Ices: The Definitive Guide by Liddell and Weir
This is an amazing book. And while I'd hesitate to say it (or any other book I've read) is the definitive guide, it does have more recipes and more information than any other I've seen.
First of all, let's talk about what it's not. It's not a colorful, super glossy book, packed full of mouth watering photos. There's no lengthy biography of the authors or their personal philosophies on ice cream. And there aren't too many gushing introductions to the recipes and the experiences that inspired them.
In fact there are no photos of the ice creams! The book is printed in black an white. And it's full of hundreds of old line drawings, cartoons and adverts, from much older publications, alongside historical quotes that relate to ice cream.
The recipes are all relatively short and densely written. And there's hundreds of them! How many exactly I'm not sure, but certainly too many for me bothered to count!
What I like most about this book is that recipes are so varied. There's no one, base recipe on which all the others are built. Every base mix seems to be different, with slightly different ingredients in slightly different proportions. And be warned: each recipe yields a different amount of mixture!
This means you can always find a recipe in the style that you prefer. And there'll always be a recipe to match the ingredients you have in. For example there are eight different Lemon ice recipes. Cooked and un-cooked. Ice cream, frozen yogurts and sorbets.
I think one of the reasons for the huge range and variety of recipes is that this is as much a compendium of different peoples recipes as it is the authors vision. The authors have taken different recipes from lots of sources, tried them out and while sometimes they've tweaked them, often they're left as they were.
Unlike many modern recipe books you have Metric, U.S. and Imperial measurements, which I at least, find useful. And in the appendix at the back there's some very useful conversion tables.
But it's not just recipes and conversion tables. There's loads more to this book, which is probably why it's called the definitive guide. Let's have a look in more detail.
The book starts off with a chapter called The Origins and History of Ice Cream, which is a pretty exhaustive guide to just that, extending from it's origins in China to it's spread into Europe, taking in the technological advances and fashions of the day.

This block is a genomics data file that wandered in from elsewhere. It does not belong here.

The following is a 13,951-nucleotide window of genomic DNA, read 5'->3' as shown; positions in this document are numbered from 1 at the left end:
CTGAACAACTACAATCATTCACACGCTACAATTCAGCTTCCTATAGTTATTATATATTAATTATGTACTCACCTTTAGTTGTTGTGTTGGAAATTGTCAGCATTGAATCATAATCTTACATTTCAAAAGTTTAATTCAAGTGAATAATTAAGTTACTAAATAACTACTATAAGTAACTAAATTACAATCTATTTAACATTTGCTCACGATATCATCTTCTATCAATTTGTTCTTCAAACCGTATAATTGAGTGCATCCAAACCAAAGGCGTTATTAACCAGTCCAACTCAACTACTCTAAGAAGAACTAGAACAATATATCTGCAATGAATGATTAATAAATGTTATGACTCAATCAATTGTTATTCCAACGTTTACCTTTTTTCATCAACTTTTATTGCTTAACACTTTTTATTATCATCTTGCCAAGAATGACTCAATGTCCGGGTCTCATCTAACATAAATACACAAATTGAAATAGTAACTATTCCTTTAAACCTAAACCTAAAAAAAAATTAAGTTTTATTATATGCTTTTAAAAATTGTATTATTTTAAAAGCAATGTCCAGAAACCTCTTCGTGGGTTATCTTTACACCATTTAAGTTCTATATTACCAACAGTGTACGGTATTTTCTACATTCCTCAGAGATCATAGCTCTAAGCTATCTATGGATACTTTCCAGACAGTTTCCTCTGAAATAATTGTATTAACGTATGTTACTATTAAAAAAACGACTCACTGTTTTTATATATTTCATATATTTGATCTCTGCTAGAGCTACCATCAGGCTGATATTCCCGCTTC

Then there's a pretty extensive Glossary of ice cream terminology and two short chapters on ingredients and equipment (including some advice on ice cream makers), before we get into the recipes which do take up the vast majority of the book.
After the ice cream recipes, there's a chapter of recipes for biscuits and sauces to go with ice creams, a really useful chapter on the chemistry of ice cream (which includes loads of data on the structure of dairy products and fruit) and a very short chapter on the art of tasting ice cream.
At the back is an Appendix full of weight and volume conversion tables, useful addresses and finally an amazing illustrated guide to the different combinations that make up various Soda Fountain dishes from 1915!
While the chemistry sections is pretty short and obviously doesn't compare with books like The Science of Ice Cream, it's a pretty good introduction and it contains enough information to build your own ice cream calculator.
But it's the recipes I love in this book. The sheer number and variety will keep me coming back for years to come. There are both modern and older recipes. Cooked and un-cooked. French, Italian and American. Everything you could want.
So this isn't a coffee table book to drool over in your living room. Ices: The Definitive Guide is a practical and exhaustive book that I'm sure you'll be using in your kitchen for many, many years.
I highly recommend that you buy it, because not only is it really good, it's really cheap too!